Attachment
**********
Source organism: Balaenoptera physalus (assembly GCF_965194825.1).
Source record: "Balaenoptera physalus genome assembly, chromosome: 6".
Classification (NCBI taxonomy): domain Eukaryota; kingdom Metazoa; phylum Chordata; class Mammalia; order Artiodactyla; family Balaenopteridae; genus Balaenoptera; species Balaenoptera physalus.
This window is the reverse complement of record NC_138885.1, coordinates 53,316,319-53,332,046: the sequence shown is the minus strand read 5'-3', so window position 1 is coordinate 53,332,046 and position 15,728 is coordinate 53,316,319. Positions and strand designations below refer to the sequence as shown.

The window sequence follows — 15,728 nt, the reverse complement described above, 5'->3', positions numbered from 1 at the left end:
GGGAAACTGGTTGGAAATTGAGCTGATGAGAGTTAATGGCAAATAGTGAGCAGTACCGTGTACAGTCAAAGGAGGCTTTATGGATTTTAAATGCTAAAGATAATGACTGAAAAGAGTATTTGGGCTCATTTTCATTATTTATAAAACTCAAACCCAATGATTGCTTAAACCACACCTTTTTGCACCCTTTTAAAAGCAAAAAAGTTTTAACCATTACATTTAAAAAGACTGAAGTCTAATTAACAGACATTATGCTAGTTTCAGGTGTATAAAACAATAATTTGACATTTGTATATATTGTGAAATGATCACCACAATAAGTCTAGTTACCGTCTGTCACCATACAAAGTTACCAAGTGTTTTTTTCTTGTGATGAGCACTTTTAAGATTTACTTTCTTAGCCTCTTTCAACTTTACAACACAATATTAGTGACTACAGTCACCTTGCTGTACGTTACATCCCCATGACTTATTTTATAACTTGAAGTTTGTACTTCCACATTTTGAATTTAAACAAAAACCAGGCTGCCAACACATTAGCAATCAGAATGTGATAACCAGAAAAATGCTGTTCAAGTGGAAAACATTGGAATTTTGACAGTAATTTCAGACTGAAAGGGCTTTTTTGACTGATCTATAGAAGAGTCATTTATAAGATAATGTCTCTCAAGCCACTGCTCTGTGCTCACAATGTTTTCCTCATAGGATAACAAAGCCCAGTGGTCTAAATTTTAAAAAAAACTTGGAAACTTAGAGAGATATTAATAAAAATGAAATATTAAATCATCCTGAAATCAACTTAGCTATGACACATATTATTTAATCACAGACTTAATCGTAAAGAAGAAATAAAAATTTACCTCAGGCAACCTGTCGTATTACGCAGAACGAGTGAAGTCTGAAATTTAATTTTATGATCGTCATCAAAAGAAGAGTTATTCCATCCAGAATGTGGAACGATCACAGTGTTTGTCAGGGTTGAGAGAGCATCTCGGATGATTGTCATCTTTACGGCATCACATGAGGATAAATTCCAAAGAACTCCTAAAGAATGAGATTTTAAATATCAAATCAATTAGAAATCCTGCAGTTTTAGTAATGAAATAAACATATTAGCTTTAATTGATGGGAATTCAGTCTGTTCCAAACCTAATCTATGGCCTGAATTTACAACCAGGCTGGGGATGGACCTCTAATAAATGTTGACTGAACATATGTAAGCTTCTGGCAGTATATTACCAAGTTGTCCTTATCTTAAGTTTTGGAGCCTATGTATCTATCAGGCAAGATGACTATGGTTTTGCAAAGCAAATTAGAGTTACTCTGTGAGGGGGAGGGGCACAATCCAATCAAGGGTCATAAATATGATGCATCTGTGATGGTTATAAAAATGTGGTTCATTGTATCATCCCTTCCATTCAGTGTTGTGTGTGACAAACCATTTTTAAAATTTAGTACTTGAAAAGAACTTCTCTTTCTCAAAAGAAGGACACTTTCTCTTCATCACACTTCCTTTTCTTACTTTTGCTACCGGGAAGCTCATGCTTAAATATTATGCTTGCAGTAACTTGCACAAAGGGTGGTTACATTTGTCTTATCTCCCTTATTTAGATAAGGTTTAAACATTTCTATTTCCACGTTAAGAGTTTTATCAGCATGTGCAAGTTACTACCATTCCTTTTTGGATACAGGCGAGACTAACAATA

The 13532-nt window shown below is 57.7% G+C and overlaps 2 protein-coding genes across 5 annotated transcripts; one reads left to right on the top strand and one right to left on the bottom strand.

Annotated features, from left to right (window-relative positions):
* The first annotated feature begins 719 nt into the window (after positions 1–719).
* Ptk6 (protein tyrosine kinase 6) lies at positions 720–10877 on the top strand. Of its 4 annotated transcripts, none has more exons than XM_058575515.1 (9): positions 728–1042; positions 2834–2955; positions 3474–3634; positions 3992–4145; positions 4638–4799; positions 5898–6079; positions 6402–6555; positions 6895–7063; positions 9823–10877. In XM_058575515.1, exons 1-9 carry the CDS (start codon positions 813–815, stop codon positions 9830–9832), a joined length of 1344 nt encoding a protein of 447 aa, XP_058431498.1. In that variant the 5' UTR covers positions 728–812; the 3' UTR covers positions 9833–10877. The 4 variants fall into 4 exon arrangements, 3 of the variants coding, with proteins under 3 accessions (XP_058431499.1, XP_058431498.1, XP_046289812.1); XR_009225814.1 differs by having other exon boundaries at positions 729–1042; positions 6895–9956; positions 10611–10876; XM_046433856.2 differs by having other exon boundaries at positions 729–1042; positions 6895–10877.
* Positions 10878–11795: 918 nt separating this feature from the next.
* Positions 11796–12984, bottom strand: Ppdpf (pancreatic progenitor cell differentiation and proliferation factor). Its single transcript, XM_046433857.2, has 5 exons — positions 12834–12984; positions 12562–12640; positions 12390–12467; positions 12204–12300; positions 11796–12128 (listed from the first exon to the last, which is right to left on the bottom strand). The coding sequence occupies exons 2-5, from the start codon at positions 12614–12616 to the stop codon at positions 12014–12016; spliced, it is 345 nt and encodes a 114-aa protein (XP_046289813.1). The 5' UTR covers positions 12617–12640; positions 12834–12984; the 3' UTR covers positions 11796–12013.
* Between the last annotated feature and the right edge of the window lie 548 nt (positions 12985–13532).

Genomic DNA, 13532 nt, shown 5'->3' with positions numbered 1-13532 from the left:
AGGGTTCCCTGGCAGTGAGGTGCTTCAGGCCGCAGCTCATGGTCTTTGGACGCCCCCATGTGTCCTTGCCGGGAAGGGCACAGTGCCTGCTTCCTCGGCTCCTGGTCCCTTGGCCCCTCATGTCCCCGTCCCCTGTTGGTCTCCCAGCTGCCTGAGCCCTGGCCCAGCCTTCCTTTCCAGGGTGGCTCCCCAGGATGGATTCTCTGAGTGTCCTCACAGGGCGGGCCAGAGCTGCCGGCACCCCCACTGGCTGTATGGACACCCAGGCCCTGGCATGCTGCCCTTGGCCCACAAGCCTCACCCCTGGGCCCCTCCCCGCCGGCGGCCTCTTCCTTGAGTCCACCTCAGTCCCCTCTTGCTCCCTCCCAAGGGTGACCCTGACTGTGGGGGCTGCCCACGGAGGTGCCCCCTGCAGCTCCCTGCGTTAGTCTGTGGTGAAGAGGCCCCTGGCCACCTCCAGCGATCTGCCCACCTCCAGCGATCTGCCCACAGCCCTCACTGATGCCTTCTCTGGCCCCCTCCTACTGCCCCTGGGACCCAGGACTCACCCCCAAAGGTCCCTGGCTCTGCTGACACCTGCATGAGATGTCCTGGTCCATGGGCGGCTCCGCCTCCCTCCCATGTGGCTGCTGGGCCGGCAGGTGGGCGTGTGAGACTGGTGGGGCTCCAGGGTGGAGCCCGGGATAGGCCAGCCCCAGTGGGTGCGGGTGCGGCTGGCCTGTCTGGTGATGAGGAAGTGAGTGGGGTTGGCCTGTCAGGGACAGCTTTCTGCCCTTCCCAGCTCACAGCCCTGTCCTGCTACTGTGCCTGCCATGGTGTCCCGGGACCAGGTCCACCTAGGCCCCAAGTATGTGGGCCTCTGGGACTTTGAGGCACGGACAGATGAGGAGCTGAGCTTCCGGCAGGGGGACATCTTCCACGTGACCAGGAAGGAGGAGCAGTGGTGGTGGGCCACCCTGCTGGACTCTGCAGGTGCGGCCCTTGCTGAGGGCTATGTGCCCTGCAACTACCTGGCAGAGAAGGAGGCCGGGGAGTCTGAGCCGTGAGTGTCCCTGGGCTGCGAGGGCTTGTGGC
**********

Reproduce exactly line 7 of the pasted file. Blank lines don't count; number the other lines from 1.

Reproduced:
The 13532-nt window shown below is 57.7% G+C and overlaps 2 protein-coding genes across 5 annotated transcripts; one reads left to right on the top strand and one right to left on the bottom strand.